Dramatic Internet Censorship Proposed by NDP Leader
I’d like to address recent comments made by Mr. Jagmeet Singh in reference to online hate speech and potential governmental responses to it. While I respect Mr. Singh’s convictions, I believe he is proposing an act of dramatic governmental overreach.
It is unfortunately and undeniably true that racism is a thriving, dangerous force all too present within Canada. Police-reported hate crimes in our country have seen a marked increase since 2016, with 2019 seeing a total of 1,946 incidents, a 7% increase from the previous year alone. To make matters worse, a report released by the Canadian Anti-Hate Network suggests that the true number, based on the number of self-reported hate crimes, is closer to 223,000, suggesting that the police-reported statistics represent less than 1% of the reality of the situation. This was all in the days before the pandemic, mind. In 2020, the number of police-reported hate crimes rose from 1,946 to 2,669, a staggering increase of nearly 40%. It is, put simply, an appalling situation.
I bring up these statistics because they are essential context. It is against this backdrop of increasing ethnocentric violence that Mr. Jagmeet Singh, leader of the NDP, made a statement to the media, prompting the federal government to directly address the issue of online hate speech. This statement was directly motivated by an egregious act of violence committed upon a Muslim family in London, Ontario on June 6th, killing four innocent family members and leaving behind an orphan. To quote Mr. Singh, “we know that online hate is radicalizing people. We cannot leave it to Youtube or to Mark Zuckerberg at Facebook to regulate hate. They don’t have an interest in doing that.” It would indeed seem that Facebook’s automatic systems tend to encourage divisiveness and radicalization, and its human owners have done little to discourage this. “It is up to us to make sure that hateful messages that are put out purposefully to divide… that has to end,” Mr. Singh further stated. “We need to see that action, and the Liberals have been delaying for far too long on this.”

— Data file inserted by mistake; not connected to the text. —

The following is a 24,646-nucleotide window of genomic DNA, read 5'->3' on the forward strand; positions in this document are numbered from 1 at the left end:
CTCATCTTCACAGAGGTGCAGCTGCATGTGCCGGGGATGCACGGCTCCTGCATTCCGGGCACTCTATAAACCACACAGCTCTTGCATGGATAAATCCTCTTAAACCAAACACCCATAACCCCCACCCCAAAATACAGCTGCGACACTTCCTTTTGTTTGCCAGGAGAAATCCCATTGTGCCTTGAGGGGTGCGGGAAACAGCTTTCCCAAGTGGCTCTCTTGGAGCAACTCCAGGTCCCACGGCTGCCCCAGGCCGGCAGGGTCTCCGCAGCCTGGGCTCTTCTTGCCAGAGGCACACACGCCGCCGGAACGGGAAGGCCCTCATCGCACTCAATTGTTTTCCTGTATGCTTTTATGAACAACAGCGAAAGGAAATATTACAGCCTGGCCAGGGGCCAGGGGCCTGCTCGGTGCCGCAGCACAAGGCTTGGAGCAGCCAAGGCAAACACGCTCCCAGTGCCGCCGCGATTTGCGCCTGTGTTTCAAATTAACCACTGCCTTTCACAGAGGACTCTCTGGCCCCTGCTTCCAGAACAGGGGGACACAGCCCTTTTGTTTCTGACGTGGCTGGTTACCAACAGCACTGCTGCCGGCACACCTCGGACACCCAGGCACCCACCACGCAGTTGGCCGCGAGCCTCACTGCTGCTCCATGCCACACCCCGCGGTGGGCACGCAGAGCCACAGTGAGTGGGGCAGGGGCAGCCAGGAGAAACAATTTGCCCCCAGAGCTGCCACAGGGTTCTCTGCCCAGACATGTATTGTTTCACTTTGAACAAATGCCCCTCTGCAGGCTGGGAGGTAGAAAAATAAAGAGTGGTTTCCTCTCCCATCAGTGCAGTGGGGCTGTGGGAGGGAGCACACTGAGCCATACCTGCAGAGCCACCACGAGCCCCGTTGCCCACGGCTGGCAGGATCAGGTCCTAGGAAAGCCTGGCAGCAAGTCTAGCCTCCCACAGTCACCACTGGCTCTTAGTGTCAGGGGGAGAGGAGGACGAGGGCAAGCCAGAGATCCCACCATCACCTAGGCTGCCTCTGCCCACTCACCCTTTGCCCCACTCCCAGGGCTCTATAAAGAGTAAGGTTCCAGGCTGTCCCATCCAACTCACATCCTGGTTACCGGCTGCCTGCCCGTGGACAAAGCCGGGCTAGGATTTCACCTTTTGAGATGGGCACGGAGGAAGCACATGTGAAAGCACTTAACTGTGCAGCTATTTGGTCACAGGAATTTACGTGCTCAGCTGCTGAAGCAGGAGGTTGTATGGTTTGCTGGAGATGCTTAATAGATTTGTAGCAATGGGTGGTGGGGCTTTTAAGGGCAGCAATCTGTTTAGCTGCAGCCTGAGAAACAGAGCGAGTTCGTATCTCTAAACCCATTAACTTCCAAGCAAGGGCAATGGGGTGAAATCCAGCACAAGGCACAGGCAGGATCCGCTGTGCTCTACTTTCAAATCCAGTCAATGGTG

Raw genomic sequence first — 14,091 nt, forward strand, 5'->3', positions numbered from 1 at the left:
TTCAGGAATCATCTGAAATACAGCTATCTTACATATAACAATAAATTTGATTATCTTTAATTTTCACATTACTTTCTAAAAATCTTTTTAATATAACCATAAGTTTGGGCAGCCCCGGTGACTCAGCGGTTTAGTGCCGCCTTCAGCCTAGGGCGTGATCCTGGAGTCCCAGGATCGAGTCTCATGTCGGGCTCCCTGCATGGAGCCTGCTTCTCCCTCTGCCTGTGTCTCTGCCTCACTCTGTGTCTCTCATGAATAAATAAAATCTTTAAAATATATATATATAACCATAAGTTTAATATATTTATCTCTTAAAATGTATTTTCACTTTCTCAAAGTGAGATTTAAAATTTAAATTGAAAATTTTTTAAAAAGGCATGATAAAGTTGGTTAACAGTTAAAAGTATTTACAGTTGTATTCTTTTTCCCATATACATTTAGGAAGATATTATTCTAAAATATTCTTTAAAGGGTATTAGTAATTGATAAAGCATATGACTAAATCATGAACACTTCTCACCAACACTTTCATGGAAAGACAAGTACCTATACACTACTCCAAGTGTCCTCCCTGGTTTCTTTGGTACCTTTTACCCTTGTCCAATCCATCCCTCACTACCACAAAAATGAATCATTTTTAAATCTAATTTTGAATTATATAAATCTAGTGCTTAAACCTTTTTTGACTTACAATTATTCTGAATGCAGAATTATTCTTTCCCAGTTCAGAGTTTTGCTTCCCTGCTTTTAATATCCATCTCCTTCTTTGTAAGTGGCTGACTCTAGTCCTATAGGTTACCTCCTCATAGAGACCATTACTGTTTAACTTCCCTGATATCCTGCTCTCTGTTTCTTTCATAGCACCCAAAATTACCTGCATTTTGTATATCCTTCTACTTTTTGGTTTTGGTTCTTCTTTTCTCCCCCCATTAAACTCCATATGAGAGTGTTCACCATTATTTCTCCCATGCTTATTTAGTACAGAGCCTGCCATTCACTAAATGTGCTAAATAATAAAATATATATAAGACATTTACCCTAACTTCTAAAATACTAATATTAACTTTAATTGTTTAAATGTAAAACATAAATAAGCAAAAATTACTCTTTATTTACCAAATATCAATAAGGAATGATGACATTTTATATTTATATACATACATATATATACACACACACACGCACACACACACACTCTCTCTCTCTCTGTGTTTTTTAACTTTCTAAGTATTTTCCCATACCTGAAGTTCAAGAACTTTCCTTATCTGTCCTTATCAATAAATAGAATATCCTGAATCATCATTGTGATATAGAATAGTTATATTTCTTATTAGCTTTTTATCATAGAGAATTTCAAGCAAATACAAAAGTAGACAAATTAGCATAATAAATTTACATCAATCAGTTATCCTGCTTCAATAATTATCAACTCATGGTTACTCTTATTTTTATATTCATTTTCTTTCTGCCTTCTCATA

I would be lying if I said I did not share Mr. Singh’s anger. It is true that the Liberal Party made several promises in the last election cycle regarding online hate speech, of which very little of consequence seems to have come of them. It is also true that the lack of moderation on social media websites, particularly the now-defunct Parler, can be directly linked to the flourishing and spreading of hateful ideas. However, I have serious concerns about the government taking control of regulation efforts in such a direct fashion. As it stands, the Criminal Code is primarily geared towards removing hate speech from public places, giving judges the nation over the authority to remove offensive material from public computers or domains. Note the wording, however. While we may use it to chat with friends, plan barbecues and share pictures of our adorable animal companions, Facebook is by no means a “public” space. It is effectively a private service, which most people access through privately-purchased computers. Youtube, another vector for radicalizing content, is similar in this respect. This presents an obvious problem in terms of combating hate speech; in order to remove hateful content, we would need to provide the government with the authority to access and alter digital content in a private sphere. I think any lawyer worth their salt would find this legal territory to be murky and uncertain.
One step towards media control
Freedom of speech is one of the basics of human rights. As a human rights advocate and protector, I predict that giving a government the absolute authority to censor content on the internet can lead to catastrophic results. Power corrupts, as the saying goes, and that kind of overreach would give the bureau responsible for it quite a lot of power. Once the government is permitted to censor online content, they gain the ability to control and silence information unfavourable to their position. This can bring our country one step closer to a repressive Internet environment like China. As much as we’d like to directly address and silence hate speech, creating an online environment where people are required to self-censor in order to avoid provoking governmental backlash is not the solution.
So, what now?
I won’t pretend that hate speech is simply a problem that can be solved by hoping that all those who partake in it will simply be shamed into compliance. The truth is, reducing and combating hate speech is an arduous task with no easy answers. I would, however, like to point to the Green Party’s platform concerning the combatting of identity-based hate. Our agenda stresses the need for education, for awareness programs that can potentially combat the vitriol of online hate speech. It may not seem like much, but knowledge and understanding may be our only road to progress in an instance where more direct action is either dubious or outright impossible. It is only through addressing the root problems of hatred in a comprehensive way that we can hope to prevent further tragedies.
Never give out a tiny territory of human rights, that can be a domino effect that can eventually seal everyone’s mouth.